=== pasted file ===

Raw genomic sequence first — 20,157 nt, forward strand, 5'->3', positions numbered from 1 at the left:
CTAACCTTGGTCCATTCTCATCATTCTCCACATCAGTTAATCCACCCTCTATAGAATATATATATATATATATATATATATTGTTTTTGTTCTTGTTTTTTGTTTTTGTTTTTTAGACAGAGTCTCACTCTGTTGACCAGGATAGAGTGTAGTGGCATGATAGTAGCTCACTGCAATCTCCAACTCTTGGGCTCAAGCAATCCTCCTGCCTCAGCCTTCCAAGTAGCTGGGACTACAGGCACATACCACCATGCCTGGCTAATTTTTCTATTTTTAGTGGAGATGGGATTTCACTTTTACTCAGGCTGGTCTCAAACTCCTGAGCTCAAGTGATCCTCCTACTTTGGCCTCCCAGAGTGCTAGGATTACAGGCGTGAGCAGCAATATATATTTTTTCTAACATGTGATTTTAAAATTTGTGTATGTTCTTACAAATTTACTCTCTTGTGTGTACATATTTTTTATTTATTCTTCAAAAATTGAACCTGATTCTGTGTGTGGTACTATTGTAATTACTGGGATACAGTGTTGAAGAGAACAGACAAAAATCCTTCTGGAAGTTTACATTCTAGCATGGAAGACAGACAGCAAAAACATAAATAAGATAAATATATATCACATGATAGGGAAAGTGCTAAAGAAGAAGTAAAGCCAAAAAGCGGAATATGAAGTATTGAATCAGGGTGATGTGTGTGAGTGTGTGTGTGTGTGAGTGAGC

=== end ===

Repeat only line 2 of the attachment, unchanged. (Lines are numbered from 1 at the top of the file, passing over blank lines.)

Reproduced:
CTAACCTTGGTCCATTCTCATCATTCTCCACATCAGTTAATCCACCCTCTATAGAATATATATATATATATATATATATATTGTTTTTGTTCTTGTTTTTTGTTTTTGTTTTTTAGACAGAGTCTCACTCTGTTGACCAGGATAGAGTGTAGTGGCATGATAGTAGCTCACTGCAATCTCCAACTCTTGGGCTCAAGCAATCCTCCTGCCTCAGCCTTCCAAGTAGCTGGGACTACAGGCACATACCACCATGCCTGGCTAATTTTTCTATTTTTAGTGGAGATGGGATTTCACTTTTACTCAGGCTGGTCTCAAACTCCTGAGCTCAAGTGATCCTCCTACTTTGGCCTCCCAGAGTGCTAGGATTACAGGCGTGAGCAGCAATATATATTTTTTCTAACATGTGATTTTAAAATTTGTGTATGTTCTTACAAATTTACTCTCTTGTGTGTACATATTTTTTATTTATTCTTCAAAAATTGAACCTGATTCTGTGTGTGGTACTATTGTAATTACTGGGATACAGTGTTGAAGAGAACAGACAAAAATCCTTCTGGAAGTTTACATTCTAGCATGGAAGACAGACAGCAAAAACATAAATAAGATAAATATATATCACATGATAGGGAAAGTGCTAAAGAAGAAGTAAAGCCAAAAAGCGGAATATGAAGTATTGAATCAGGGTGATGTGTGTGAGTGTGTGTGTGTGTGAGTGAGC